A piece of Nova Scotia glassware, perhaps a goblet or a bowl, often sold for less than a dollar at the turn of the century; today those same pieces of old glassware have increased in value a hundredfold and more.
It has been more than 100 years since glassware was first manufactured in Nova Scotia and this alone explains why the old collectible pieces have increased so much in value. In their glass collection, for example, Gerald and Roberta Bishop of Coldbrook have a Nova Scotia starflower compote – a glass bowl supported on a stem – that was passed on by a grandparent. At least 100 years old, the compote originally sold for no more than a few dollars; in 1993 the compote was listed in a Canadian antique catalogue at $130 to $140.
Before the turn of the century, there were three major glassware manufacturers operating in the province, all in the same area. In these factories, hundreds of thousands of pieces of glass products, such as chimney lamps, tumblers, goblets, bottles, etc., were turned out by skilled craftsmen.
In 1881 the Nova Scotia Glass Company opened a factory employing over 100 men and boys in Pictou County at Trenton. Lamp chimneys, lantern globes (this was, after all, the age of the kerosene lamp) and pressed tableware were among the first items produced by the Company. By 1886 Nova Scotia Glass was producing the crystalware and other pressed glass tableware that is eagerly sought today by collectors.
By 1892 the Nova Scotia Glass Company was out of business but other firms had taken up the manufacture of glassware products. In 1890 the Lamont Brothers opened a factory near the site of the Nova Scotia Glass Company, producing an assortment of glassware, bottles, jars and so on. The Lamont Glass Company operated for less than a decade.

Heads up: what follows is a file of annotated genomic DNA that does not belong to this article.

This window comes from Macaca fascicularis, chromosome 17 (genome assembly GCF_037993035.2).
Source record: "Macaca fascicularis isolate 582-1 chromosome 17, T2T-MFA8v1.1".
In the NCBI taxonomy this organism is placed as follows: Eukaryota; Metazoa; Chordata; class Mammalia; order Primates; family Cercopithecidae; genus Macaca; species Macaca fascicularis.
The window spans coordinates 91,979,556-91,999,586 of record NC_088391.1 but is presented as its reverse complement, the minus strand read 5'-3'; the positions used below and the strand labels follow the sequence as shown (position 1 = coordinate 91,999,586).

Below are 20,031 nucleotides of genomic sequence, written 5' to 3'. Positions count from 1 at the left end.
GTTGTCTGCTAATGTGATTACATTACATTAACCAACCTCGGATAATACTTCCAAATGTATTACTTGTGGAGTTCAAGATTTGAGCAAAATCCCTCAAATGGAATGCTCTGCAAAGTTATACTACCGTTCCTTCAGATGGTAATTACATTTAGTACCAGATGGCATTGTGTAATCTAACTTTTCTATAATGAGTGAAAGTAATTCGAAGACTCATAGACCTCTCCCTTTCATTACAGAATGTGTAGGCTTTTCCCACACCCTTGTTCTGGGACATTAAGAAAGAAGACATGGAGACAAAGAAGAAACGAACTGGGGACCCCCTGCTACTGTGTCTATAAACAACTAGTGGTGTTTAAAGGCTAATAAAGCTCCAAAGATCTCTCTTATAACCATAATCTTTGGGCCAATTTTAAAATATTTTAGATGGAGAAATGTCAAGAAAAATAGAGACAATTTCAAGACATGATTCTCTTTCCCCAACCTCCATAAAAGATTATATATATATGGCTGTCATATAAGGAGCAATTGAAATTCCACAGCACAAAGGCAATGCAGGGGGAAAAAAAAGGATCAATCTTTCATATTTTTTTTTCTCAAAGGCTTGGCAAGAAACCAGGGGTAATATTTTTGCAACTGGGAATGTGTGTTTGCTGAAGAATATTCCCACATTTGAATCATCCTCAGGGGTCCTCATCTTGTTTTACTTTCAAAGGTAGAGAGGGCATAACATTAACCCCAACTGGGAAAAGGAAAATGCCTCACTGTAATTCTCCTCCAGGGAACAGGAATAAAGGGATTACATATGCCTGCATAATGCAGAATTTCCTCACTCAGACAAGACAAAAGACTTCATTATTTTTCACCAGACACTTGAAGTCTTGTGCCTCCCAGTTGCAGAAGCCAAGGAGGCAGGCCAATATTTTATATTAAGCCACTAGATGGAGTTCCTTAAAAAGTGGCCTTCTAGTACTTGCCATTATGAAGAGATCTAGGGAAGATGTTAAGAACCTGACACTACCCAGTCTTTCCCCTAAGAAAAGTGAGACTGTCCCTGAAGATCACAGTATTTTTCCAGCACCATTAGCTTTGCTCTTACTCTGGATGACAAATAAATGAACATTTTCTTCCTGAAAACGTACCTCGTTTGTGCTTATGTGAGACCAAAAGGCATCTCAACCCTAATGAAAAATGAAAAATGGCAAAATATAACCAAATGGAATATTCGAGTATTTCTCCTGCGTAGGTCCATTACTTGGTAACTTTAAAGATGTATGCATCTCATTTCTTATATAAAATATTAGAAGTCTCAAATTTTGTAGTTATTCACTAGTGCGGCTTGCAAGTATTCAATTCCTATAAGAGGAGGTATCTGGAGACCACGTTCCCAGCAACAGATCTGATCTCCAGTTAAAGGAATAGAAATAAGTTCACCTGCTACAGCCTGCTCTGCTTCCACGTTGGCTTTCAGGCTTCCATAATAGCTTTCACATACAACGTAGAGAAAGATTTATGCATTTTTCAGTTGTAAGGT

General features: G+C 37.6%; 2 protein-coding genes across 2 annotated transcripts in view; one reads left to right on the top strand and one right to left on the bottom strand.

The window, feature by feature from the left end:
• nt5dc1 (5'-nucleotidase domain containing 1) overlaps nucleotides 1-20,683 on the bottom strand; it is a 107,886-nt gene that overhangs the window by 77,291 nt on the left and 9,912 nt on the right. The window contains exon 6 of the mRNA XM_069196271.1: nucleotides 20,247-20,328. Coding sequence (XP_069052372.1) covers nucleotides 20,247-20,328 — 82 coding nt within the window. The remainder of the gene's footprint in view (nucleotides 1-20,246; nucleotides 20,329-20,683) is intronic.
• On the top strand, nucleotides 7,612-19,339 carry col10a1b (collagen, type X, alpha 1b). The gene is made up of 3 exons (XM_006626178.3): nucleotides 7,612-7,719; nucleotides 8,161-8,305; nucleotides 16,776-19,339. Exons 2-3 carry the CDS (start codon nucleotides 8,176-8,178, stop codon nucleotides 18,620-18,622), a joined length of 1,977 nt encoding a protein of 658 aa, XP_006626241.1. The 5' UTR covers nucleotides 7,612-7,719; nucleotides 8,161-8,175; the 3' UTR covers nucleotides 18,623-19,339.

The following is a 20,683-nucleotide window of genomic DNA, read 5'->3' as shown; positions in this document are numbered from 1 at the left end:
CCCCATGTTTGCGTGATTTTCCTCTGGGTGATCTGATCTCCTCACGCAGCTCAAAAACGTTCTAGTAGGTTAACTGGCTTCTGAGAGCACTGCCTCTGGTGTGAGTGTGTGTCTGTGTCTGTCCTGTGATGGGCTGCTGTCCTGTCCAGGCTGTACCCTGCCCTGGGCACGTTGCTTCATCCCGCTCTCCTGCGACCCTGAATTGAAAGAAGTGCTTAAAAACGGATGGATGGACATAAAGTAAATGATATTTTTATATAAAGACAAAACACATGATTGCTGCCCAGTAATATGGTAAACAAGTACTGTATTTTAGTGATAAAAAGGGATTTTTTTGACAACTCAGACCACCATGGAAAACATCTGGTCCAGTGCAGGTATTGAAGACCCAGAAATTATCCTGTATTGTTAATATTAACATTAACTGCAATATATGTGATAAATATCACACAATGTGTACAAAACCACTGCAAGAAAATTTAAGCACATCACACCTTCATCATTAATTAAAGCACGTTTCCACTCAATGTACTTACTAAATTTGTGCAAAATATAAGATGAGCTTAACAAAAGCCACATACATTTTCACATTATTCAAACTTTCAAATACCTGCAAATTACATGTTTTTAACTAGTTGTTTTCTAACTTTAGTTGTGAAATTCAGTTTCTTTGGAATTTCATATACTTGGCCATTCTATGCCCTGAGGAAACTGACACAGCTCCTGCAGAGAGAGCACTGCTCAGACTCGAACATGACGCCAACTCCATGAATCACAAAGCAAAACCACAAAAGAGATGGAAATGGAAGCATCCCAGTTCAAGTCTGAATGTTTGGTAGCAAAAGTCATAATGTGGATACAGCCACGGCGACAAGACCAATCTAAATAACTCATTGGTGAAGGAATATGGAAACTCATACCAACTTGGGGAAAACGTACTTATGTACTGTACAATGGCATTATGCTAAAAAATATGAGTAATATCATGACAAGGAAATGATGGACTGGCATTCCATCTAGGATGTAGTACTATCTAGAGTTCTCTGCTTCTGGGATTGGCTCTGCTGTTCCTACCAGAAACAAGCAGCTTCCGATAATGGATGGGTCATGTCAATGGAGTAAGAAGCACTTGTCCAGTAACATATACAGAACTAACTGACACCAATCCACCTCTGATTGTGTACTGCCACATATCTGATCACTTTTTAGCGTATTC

In 1890 the Humphrey Glass Company began operations, also near the site of the Nova Scotia Glass Company, and soon became the leading bottle manufacturer in the province. Besides bottles, Humphreys produced an assortment of lamps, fruit jars, glass rolling pins and fly traps.
In a period when spirits and patent medicines flowed freely, whiskey flasks and medicine bottles were Humphreys’ specialties. Humphreys also made bottles for what at one time was the best selling patent medicine in Canada, Minards Liniment. Old records indicate that Minards may have been one of Humphreys largest customer since they usually ordered 300,000 bottles at a time.
The Humphrey Glass Company ceased operations in Nova Scotia in 1917 and moved to New Brunswick. Thus we have a period of nearly 40 years between the time the Nova Scotia Glass Company began producing and Humphreys moved out. It is the glassware produced in this period that is prized and eagerly sought by collectors. However, if you’re new to the collecting game, specializing in Nova Scotia glassware may become frustrating. Parkway Antiques is a Kentville firm that often handles estates and collections. Parkway’s proprietor Wilfred McPhee says that while there may be a lot of the old Nova Scotia glassware around, he rarely comes across it in his business. “We haven’t had a lot of it ever,” McPhee says, intimating that while there are serious collectors, there isn’t much trafficking in the glassware.
If you’re interested in old Nova Scotia glassware, an excellent collection is now on display at the Old Kings Courthouse Museum in Kentville. The “glass from the past” exhibit will be in the museum until April.